Toward a Theology of Tradition

I recently finished a segment from Three Views on Eastern Orthodoxy and Evangelicalism. Of the many comments that I would love to quote here the following interested me in particular for this blog. It is from the concluding comments by Bradley Nassif and his critiques of both Orthodox and evangelicals. He is suggesting that evangelicals listen to those from within their own ranks who are calling for their own to live out a vision of corporate communion in Christ:

Moreover, the evangelical emphasis on personal salvation needs to be balanced by the Orthodox vision of corporate communion in Christ. The individualistic, experience-centered worship of many evangelicals needs to be augmented by a more focused emphasis on the Trinitarian God Himself. Even in the area of Christian spirituality, the monastic tradition of the Orthodox Church has much to say to modern evangelicals about the primacy of love, with humility and prayer as its servants. In short, evangelicals are in need of developing a theology of tradition, and this theology must be more reflective of the fullness of biblical and Christian history.

I’m thankful for the Orthodox emphasis on Trinitarian theology and its focus on the corporate aspect of Christian experience. I think that their Trinitarian vision of life makes them the most evangelical church in the world. What are your thoughts on the matter?

13 thoughts on “Toward a Theology of Tradition

  1. Sean, you write:
    “I think that their Trinitarian vision of life makes them the most evangelical church in the world. What are your thoughts on the matter?”

    I agree whole-heartedly with Nassif’s critique of the Evangelical Protestant church. But I’m a little unclear as to your meaning of the term “evangelical” in your last sentence (as quoted)–if you’ll clarify that I’ll be better able to reply. I don’t want to presume to know your meaning. Thanks!

  2. I think that a theology that is relational is evangelical by nature. I know we all could use a nice concise definition of evangelical (if one exists). But I guess the point I was trying to make stems from the fundamental differences in the differing approaches to theology from the East and West and their logical implications for Christian experience. The Western “contract” God seems to lead to a contract Christian experience rather than one that is incarnational. But then again, I am just a simple Bible College graduate — maybe we could use some “professional” input.

    Nassif qualifies his comments concerning what he perceives to be the Orthodox’s theological advantages. He makes the observation of his own church:

    “If we Orthodox wish to truly manifest our incarnationl Trinitarian faith, we will need to constantly recover the personal and relational aspects of God in every life-giving action of the church. Failure to do so will constitute an experiential denial of our own Orthodox faith. Even if we Orthodox find evangelicals theologically deficient in a number of areas, evangelicals can rightly find us existentially deficient in the practical outworking of our faith. Perhaps if we humble ourselves before our evangelical brethren, we will learn the true meaning of our own faith and, in the process, bring them with us into the fullness of the life of the church.”

    Now, evangelicals may or may not agree with all of that, but the point is that Nassif correctly makes the point that the Orthodox have not lived out the evangelical aspects of their own faith. But the potential is there, hence my comment, “I think that their Trinitarian vision of life makes them the most evangelical church in the world.” Maybe I should have said, “I think that their Trinitarian vision of life gives them the potential to be the most evangelical church in the world.”

    Does that help?

  3. Yes, it does; and I agree with you when you write, “a theology that is relational is evangelical by nature.” Your critique of the “contract God” is good too–I understand what you mean now when you say the Eastern Orthodox are more evangelical than anyone, though I think “the potential of being” is an important clause you’ve added. My thoughts are in agreement with yours. Thanks for the clarification.

  4. You’re more than welcome. It is my hope and desire that we in the West can rearticulate our theology in relational terms. That is the true value and beauty I see in Wesley Biblical Seminary, and, by the way, why I will attending there this Fall 😉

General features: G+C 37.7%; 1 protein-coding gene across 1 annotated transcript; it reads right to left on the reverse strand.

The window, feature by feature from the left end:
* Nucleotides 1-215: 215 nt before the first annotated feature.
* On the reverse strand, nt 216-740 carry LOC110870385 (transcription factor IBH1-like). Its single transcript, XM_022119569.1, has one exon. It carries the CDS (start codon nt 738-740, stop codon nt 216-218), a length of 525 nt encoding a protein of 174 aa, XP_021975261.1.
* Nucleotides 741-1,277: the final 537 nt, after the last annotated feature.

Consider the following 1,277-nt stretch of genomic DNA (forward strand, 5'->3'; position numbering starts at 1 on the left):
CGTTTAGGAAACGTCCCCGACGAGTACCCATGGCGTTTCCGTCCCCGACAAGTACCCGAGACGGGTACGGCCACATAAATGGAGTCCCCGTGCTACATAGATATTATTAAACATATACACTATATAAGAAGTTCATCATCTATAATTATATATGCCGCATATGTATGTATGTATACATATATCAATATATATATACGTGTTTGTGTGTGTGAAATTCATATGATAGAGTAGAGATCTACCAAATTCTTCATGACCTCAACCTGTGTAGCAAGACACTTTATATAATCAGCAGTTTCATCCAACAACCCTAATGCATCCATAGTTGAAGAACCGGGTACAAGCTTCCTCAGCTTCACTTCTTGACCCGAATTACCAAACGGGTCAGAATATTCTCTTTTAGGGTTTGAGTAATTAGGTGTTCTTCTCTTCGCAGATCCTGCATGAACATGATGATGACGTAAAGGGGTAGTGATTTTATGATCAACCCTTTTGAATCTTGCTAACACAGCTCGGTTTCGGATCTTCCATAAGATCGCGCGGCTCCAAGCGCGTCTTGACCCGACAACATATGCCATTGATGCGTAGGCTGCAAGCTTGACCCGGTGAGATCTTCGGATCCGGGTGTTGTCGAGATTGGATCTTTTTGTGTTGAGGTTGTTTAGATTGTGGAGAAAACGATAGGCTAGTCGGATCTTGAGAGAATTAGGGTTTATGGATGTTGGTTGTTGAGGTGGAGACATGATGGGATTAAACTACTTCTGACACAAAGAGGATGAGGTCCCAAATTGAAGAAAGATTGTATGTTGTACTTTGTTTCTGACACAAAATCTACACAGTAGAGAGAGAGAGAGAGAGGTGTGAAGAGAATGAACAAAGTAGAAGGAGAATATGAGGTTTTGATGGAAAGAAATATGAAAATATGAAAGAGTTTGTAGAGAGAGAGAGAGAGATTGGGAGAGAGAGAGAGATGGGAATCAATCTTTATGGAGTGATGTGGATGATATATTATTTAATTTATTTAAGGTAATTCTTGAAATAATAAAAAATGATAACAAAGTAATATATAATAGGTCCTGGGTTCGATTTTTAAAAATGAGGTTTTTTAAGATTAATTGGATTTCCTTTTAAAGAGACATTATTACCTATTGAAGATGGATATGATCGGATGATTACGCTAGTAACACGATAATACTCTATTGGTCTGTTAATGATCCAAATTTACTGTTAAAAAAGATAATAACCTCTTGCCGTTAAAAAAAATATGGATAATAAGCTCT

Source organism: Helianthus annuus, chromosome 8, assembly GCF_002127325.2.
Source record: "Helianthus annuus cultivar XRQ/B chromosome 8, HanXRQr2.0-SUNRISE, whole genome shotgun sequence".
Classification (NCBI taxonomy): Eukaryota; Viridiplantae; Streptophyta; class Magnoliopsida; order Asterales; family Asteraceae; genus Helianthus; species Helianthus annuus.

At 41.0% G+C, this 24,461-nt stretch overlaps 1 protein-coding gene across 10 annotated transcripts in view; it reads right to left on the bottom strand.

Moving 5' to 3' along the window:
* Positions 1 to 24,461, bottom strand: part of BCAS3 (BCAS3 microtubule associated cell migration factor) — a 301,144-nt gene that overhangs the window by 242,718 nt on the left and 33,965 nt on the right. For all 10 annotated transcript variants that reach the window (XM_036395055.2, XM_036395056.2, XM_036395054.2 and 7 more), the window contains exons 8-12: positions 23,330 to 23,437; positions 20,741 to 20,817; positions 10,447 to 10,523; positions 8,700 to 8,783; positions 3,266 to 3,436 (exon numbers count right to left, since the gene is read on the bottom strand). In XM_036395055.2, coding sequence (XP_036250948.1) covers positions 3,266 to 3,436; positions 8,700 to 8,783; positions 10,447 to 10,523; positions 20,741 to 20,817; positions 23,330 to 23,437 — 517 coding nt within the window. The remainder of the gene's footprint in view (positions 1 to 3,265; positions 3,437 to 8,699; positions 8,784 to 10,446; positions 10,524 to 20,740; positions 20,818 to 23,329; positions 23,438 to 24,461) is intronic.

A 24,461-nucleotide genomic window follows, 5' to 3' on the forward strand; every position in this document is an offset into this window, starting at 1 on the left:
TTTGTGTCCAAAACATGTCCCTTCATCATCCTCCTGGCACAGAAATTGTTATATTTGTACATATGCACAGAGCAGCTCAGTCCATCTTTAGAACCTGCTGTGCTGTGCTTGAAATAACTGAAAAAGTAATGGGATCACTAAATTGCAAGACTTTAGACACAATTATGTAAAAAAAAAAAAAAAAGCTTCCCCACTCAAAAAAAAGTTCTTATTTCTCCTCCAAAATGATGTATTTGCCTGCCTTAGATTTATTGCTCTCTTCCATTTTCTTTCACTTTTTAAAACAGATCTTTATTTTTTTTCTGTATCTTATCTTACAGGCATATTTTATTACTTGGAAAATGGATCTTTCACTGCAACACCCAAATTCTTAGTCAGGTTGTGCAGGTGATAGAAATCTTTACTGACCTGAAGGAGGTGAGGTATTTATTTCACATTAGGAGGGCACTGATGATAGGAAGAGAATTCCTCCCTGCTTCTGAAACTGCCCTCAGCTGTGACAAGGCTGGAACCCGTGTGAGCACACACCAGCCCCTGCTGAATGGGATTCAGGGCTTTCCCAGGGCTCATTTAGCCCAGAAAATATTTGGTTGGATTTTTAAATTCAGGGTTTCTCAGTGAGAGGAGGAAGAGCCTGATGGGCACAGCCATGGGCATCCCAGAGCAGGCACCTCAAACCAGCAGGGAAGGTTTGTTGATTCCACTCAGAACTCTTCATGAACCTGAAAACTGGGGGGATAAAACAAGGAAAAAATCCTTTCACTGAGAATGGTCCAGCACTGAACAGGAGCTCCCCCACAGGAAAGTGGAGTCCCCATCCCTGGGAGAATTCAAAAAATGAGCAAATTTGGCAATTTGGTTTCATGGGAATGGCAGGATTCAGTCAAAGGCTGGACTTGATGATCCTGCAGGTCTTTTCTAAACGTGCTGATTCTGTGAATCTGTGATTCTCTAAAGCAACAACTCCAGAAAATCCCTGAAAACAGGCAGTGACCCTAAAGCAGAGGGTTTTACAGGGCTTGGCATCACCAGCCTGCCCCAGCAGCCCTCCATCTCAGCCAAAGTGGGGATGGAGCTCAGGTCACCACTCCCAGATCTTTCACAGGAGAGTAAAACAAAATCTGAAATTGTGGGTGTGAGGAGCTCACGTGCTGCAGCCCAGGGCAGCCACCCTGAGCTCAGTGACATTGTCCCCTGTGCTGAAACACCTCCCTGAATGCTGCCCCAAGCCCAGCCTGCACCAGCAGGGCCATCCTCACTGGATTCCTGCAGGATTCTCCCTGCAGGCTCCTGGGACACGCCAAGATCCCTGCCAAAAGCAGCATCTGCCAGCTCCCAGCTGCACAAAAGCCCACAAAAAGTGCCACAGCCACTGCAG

5. I contacted Bradley Nassif last fall concerning his chapter in this book, “Three Views on Eastern Orthodoxy and Evangelicalism”. I first told him that I agreed with his position, but that I being a Wesleyan in my doctrine felt that we align even more closely to Eastern Orthodoxy that the rest of the “Evangelical Movement”. He expressed to me a passionate “yes”. He agreed with the idea that Wesleyans line up more closely, because Wesley himself studied the Eastern Fathers (i.e. St. Basil, Gregory of Nazianzen, Gregory of Nyssa, John Chrystostom, etc.). He then led me to a book entitled, “Orthodox and Wesleyan Spirituality”, edited by St. Kimbrough, Jr. (St. Vladimir’s Press).

  6. When we talk about the potential of being the most evangelical church I wonder if too often we sell our own tradition short. As was mentioned, due to Wesley’s study of Eastern Orthodox, the Wesleyan doctinal position puts us much closer to the Orthodox church than most others in the “Evangelical” world. Yet, in our tradition not only do we have the doctrine, but we also have the tie between doctrine and day to day living that the Eastern Church is missing. Not only that, but it is a tie that is relational at the heart of it. It seems to me that nobody has been as good as the Wesleys were at using classmeetings, band meetings, preaching, teaching, songwritting, etc., to not only express their theology but to do so in a manner that people were able to see how it applied to their everyday lives. In fact, the Wesley’s were a major force in the turning around of the nation of England.
    When it comes to relationality, it seems to me it is hard to beat the classmeetings, band meeting, etc. If you read the questions that were asked in those sessions I think it would be near impossible to not be relational.
    So for me, it is not a matter of looking to someone else for being the most evangelical church (though there is much to still be learned from their theology), it is a matter of us looking back to our heritage because it seems to me that our heritage has the best of both worlds.
    The only problem is that we are not as Wesleyan as we claim to be.

    TG

  7. Tex,
    Good insight. I was thinking about this as I was reading your comment and I suddenly realized how I have sold my own tradition short. I have consistently defended my Wesleyan heritage and still believe that no one else since the apostles and early fathers have done more for the church than Wesley. I guess in my comment I was comparing the Orthodox with evangelicalism as a whole — a dangerous error on my part. I think you are exactly right on your comments.

    I recently have been doing some thinking about this and one idea came to me the other day. Is it possible that what we see with Orthodoxy and Wesleyanism are two sides of the same coin? Granted, this is an extreme generalization, one riddled with holes I’m sure. But is it possible that in Wesley we might see the practical implications, or outworkings, of an Orthodox theology? Food for thought.